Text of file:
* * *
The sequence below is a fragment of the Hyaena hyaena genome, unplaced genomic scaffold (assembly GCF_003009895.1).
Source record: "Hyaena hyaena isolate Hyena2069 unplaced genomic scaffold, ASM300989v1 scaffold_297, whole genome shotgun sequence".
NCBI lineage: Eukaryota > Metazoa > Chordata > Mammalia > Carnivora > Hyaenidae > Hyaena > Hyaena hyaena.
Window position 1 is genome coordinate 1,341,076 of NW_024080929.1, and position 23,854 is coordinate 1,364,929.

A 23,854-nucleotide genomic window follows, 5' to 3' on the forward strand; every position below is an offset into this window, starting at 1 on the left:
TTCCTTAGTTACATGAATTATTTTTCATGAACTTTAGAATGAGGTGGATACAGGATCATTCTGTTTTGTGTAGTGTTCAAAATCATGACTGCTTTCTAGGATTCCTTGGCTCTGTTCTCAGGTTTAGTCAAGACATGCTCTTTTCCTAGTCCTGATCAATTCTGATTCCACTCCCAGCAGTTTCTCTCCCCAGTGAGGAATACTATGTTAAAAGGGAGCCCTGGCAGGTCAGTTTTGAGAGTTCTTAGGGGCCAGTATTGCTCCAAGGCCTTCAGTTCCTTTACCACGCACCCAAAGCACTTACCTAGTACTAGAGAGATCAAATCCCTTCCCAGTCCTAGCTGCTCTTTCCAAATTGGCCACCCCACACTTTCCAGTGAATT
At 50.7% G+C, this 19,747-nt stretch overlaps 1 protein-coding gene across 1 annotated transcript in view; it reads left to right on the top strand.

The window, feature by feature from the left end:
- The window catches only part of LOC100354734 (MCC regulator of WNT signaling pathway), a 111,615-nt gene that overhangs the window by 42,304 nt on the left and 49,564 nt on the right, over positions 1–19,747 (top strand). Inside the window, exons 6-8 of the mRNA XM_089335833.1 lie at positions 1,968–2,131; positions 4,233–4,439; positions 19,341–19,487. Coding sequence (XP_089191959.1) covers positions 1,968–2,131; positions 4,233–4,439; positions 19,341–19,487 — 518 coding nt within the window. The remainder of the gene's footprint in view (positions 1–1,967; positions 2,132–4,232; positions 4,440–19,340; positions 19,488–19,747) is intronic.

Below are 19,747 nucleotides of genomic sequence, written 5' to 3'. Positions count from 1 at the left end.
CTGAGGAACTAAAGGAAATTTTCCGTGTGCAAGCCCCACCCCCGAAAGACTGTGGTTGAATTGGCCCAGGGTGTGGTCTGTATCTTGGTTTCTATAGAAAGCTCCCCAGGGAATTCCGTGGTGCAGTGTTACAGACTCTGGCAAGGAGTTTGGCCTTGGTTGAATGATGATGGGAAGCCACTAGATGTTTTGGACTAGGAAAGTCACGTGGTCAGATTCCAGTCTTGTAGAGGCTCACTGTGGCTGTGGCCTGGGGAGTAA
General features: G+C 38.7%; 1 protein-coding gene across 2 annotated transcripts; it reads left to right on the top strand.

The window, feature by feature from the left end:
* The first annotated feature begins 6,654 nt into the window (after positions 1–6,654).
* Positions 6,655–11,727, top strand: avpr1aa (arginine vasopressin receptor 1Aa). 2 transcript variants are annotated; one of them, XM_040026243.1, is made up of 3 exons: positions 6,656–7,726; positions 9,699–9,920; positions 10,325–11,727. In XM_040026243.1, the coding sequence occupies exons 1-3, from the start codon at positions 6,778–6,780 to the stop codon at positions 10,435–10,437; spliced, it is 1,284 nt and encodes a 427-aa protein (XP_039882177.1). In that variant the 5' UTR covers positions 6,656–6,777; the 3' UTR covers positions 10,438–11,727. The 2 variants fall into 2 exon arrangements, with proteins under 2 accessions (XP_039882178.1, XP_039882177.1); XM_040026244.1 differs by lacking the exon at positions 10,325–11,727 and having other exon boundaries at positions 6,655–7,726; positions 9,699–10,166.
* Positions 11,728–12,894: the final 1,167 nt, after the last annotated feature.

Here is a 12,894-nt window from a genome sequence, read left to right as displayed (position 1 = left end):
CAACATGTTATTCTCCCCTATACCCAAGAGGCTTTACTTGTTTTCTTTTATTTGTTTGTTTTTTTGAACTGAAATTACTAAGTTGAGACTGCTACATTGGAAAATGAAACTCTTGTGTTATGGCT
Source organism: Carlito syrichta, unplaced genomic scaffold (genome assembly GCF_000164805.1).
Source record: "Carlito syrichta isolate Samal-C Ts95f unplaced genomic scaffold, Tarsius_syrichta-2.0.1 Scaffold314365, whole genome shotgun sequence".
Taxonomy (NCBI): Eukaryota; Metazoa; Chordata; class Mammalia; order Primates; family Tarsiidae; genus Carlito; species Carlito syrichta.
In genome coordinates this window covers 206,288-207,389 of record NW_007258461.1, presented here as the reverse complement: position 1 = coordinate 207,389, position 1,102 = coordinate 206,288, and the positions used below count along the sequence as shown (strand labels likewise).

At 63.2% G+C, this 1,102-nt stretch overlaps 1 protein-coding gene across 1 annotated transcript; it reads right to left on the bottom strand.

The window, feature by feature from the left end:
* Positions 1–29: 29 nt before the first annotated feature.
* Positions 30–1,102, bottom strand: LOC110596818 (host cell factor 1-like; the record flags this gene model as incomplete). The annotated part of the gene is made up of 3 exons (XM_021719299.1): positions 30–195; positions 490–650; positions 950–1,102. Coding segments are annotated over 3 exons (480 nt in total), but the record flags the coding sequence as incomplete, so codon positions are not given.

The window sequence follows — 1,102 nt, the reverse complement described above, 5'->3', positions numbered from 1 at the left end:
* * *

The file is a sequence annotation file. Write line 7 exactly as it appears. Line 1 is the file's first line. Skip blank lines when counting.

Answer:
At 50.7% G+C, this 19,747-nt stretch overlaps 1 protein-coding gene across 1 annotated transcript in view; it reads left to right on the top strand.